El adenoma pilórico, llamado también adenoma con diferenciación gástrica, es una neoplasia poco común de la mucosa gástrica que puede aparecer como heterotopia gástrica en diversos órganos. Una mujer de 49 años de edad se presenta con reflujo gastroesofágico y elevación crónica de enzimas hepáticas. Cuenta con los antecedentes de diabetes mellitus tipo 2, hipotiroidismo y una alergia no especificada en tratamiento con deflazacort, así como historia familiar de enfermedades autoinmunes. La biopsia hepática mostró esteatohepatitis macro y microvesicular. Las pruebas virales para hepatitis B y otros resultaron negativos. Se sospechó hepatitis autoinmune por lo que fue investigada. Debido a los síntomas de reflujo gastroesofágico se realizó una endoscopía que mostró gastroduodenitis difusa. Se encontraron algunos pólipos en el fundus gástrico los cuales se resecaron; el examen histopatológico mostró un adenoma pilórico. Hay pocos datos en la literatura debido a que es frecuentemente subdiagnosticado y reportado como displasia. Es necesaria más investigación en la fisiopatología de esta enfermedad.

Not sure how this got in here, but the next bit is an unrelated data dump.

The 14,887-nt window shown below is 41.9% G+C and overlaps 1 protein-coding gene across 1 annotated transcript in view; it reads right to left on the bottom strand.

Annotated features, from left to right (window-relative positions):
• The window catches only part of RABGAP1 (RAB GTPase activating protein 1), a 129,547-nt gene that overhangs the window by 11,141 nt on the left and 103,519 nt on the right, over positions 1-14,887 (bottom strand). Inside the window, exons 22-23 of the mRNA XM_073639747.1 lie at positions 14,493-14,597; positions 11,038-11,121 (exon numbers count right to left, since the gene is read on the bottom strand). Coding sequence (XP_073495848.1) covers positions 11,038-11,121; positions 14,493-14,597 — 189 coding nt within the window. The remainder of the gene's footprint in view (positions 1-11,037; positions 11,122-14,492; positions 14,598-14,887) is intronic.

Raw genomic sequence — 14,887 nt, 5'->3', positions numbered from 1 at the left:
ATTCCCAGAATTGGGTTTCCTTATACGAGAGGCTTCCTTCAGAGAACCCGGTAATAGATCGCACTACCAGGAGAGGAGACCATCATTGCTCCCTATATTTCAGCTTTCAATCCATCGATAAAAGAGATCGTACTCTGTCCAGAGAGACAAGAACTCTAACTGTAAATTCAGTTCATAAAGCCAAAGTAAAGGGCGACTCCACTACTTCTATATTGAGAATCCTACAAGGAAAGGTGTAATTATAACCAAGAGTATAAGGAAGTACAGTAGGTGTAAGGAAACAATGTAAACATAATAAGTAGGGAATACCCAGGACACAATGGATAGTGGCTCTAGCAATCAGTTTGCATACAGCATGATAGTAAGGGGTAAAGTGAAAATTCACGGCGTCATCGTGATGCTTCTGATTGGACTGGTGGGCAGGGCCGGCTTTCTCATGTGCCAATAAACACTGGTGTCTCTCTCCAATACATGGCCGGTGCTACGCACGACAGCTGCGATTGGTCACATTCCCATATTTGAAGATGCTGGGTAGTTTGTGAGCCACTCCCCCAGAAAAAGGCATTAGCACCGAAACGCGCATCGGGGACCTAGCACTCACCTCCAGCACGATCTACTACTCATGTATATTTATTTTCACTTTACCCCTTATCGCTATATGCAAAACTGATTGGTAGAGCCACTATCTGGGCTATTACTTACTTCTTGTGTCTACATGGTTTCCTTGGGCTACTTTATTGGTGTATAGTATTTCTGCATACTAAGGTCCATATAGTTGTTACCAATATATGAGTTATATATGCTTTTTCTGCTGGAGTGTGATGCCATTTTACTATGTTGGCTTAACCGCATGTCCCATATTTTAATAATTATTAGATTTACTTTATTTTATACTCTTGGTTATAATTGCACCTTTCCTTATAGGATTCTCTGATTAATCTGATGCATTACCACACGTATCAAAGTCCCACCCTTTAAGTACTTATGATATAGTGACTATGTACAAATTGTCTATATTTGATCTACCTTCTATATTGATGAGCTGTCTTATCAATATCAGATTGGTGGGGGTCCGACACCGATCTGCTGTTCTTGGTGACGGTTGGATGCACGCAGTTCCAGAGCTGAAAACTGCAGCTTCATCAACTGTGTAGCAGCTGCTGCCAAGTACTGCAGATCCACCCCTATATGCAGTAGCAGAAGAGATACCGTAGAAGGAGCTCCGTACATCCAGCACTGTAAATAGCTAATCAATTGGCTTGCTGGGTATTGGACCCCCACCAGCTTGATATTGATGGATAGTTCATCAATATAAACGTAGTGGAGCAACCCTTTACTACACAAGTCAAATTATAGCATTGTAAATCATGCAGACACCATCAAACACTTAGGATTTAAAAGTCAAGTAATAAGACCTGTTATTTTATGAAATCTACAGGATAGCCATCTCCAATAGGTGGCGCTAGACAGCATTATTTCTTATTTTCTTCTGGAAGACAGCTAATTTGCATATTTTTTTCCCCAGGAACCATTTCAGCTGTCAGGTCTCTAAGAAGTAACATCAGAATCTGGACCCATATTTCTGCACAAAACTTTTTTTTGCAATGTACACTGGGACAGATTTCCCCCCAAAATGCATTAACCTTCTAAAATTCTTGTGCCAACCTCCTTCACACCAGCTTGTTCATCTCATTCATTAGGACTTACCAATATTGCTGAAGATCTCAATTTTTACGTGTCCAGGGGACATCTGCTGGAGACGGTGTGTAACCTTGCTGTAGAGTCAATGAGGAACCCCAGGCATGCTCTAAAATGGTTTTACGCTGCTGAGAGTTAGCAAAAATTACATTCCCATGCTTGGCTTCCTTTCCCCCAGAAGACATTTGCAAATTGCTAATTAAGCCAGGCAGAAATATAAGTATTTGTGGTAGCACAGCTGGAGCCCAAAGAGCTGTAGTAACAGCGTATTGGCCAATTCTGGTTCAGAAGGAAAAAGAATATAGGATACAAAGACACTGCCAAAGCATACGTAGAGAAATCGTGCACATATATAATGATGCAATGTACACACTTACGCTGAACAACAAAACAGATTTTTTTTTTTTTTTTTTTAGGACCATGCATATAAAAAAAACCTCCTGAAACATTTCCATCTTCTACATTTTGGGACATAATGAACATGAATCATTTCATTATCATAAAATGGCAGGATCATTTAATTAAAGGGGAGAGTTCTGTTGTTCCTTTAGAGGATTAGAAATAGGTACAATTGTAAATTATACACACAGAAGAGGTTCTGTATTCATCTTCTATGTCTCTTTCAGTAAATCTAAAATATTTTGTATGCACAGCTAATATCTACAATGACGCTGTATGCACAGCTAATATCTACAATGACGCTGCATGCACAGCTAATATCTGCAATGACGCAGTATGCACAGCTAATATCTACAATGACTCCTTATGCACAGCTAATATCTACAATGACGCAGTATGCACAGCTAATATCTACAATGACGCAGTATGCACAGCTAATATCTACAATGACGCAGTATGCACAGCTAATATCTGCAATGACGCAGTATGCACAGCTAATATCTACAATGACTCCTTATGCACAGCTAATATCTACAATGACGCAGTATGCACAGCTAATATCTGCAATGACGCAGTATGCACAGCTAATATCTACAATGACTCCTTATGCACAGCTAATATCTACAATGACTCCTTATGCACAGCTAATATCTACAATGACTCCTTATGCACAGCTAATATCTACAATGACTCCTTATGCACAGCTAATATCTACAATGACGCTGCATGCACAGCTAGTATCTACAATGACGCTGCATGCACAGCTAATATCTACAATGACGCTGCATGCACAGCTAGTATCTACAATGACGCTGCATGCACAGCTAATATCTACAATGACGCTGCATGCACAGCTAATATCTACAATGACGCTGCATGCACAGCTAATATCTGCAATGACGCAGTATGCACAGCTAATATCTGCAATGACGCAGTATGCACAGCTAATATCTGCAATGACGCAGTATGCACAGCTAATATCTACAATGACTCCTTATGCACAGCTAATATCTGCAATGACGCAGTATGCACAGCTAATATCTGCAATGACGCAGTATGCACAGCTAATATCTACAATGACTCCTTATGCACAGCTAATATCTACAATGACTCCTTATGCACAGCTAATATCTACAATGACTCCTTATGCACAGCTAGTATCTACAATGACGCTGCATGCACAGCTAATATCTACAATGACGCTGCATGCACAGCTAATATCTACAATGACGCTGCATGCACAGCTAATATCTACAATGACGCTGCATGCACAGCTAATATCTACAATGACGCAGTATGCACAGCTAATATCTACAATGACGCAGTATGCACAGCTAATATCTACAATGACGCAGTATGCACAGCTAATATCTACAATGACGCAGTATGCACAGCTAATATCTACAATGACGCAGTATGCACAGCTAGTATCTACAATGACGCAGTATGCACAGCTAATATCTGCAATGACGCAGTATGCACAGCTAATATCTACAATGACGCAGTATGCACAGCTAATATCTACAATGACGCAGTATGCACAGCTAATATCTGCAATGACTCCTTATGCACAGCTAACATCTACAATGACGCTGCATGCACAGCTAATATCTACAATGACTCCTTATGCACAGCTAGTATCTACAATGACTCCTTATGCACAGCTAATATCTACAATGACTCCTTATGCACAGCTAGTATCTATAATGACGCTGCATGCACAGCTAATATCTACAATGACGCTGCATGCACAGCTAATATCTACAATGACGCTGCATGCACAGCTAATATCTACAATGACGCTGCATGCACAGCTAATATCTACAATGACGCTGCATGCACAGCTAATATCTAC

Palabras clave:
Gastric tumors, pyloric gland adenoma, gastric polyps, dyspepsia, upper gastrointestinal endoscopy, Mexico
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?? Introduction